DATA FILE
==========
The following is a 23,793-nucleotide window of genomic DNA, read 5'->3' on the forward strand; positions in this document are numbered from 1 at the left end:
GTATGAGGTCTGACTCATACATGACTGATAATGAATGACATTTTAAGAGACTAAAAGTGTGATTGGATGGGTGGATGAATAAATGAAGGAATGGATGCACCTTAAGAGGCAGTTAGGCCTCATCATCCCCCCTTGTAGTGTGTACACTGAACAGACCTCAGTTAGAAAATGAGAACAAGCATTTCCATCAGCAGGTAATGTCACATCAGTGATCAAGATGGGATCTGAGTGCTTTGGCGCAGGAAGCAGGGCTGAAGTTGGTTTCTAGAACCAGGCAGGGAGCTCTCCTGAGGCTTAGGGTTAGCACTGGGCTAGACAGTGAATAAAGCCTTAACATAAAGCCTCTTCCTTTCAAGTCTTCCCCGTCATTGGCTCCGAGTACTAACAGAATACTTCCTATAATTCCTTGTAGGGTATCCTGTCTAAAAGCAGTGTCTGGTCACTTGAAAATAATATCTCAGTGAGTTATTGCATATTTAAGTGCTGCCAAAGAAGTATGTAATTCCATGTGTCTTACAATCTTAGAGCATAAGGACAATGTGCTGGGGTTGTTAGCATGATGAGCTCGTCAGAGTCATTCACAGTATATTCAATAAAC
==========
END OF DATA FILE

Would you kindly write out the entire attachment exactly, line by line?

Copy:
The following is a 23,793-nucleotide window of genomic DNA, read 5'->3' on the forward strand; positions in this document are numbered from 1 at the left end:
GTATGAGGTCTGACTCATACATGACTGATAATGAATGACATTTTAAGAGACTAAAAGTGTGATTGGATGGGTGGATGAATAAATGAAGGAATGGATGCACCTTAAGAGGCAGTTAGGCCTCATCATCCCCCCTTGTAGTGTGTACACTGAACAGACCTCAGTTAGAAAATGAGAACAAGCATTTCCATCAGCAGGTAATGTCACATCAGTGATCAAGATGGGATCTGAGTGCTTTGGCGCAGGAAGCAGGGCTGAAGTTGGTTTCTAGAACCAGGCAGGGAGCTCTCCTGAGGCTTAGGGTTAGCACTGGGCTAGACAGTGAATAAAGCCTTAACATAAAGCCTCTTCCTTTCAAGTCTTCCCCGTCATTGGCTCCGAGTACTAACAGAATACTTCCTATAATTCCTTGTAGGGTATCCTGTCTAAAAGCAGTGTCTGGTCACTTGAAAATAATATCTCAGTGAGTTATTGCATATTTAAGTGCTGCCAAAGAAGTATGTAATTCCATGTGTCTTACAATCTTAGAGCATAAGGACAATGTGCTGGGGTTGTTAGCATGATGAGCTCGTCAGAGTCATTCACAGTATATTCAATAAAC